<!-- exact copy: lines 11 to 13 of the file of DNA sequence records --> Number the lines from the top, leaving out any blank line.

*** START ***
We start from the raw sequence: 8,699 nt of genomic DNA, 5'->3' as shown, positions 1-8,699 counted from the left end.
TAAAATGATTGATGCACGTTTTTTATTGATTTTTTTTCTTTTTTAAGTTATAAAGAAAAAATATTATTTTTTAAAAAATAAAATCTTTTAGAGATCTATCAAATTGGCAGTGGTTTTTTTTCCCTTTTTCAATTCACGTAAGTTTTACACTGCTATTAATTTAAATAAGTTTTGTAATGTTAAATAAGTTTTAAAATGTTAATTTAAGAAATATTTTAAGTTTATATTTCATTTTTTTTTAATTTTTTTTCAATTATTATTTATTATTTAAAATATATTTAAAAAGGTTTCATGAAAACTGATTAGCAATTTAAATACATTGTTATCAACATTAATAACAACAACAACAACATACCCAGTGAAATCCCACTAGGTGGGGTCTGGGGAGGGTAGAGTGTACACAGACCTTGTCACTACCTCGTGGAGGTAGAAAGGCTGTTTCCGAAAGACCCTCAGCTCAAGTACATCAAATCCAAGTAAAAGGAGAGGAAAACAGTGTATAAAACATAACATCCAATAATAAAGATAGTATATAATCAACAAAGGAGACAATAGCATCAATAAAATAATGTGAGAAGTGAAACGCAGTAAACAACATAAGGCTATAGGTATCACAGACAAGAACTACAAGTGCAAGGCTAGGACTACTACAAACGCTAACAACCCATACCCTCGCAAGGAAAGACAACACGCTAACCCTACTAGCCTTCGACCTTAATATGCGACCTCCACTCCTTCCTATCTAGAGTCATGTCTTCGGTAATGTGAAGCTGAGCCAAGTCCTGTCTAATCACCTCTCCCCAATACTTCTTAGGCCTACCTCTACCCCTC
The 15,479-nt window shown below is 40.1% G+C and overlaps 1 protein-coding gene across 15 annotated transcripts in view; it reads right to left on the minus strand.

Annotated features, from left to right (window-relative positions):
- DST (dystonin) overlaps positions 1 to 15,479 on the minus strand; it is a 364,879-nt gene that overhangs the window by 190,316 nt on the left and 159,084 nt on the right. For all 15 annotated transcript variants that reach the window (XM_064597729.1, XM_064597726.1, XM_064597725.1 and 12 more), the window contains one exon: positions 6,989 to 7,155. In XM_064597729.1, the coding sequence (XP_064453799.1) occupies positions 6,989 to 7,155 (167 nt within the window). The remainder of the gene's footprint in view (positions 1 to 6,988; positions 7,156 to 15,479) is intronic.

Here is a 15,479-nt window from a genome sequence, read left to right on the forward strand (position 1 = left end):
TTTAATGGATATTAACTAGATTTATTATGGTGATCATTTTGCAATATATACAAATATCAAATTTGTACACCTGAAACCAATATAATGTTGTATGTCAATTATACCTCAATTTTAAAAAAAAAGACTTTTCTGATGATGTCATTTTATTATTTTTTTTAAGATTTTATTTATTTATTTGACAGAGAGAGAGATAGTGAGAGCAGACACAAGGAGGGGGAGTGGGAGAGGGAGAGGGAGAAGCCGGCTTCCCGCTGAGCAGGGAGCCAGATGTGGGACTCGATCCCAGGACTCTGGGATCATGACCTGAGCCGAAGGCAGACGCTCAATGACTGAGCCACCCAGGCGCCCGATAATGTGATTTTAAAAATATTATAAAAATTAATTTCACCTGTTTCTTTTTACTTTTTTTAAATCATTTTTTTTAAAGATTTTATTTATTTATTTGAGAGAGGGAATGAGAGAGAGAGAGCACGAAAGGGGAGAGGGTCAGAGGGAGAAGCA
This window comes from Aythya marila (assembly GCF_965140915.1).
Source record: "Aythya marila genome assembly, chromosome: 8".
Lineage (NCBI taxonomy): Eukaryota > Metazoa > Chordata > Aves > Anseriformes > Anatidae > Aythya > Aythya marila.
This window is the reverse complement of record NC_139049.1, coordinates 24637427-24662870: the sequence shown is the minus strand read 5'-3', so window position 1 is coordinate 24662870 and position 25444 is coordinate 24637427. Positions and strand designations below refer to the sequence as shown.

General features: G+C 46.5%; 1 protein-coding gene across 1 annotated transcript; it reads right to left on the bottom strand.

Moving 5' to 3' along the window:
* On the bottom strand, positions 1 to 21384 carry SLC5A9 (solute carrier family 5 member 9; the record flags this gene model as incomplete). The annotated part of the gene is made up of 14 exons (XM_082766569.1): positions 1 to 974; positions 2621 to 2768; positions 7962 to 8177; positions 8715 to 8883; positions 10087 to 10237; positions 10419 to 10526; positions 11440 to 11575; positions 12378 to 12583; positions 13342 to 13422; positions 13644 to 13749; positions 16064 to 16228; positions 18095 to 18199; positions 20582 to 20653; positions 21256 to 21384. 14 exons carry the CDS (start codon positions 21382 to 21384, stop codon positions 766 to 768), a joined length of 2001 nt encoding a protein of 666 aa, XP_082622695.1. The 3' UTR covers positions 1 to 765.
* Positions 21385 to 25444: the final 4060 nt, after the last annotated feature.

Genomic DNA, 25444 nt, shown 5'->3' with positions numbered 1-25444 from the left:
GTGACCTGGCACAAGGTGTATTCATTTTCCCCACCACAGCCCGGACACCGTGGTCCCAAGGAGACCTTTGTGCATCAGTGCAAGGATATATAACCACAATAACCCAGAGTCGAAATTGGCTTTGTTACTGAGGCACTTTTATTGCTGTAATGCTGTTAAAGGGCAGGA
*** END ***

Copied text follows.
This window is the reverse complement of record NC_139049.1, coordinates 24637427-24662870: the sequence shown is the minus strand read 5'-3', so window position 1 is coordinate 24662870 and position 25444 is coordinate 24637427. Positions and strand designations below refer to the sequence as shown.

General features: G+C 46.5%; 1 protein-coding gene across 1 annotated transcript; it reads right to left on the bottom strand.

Moving 5' to 3' along the window: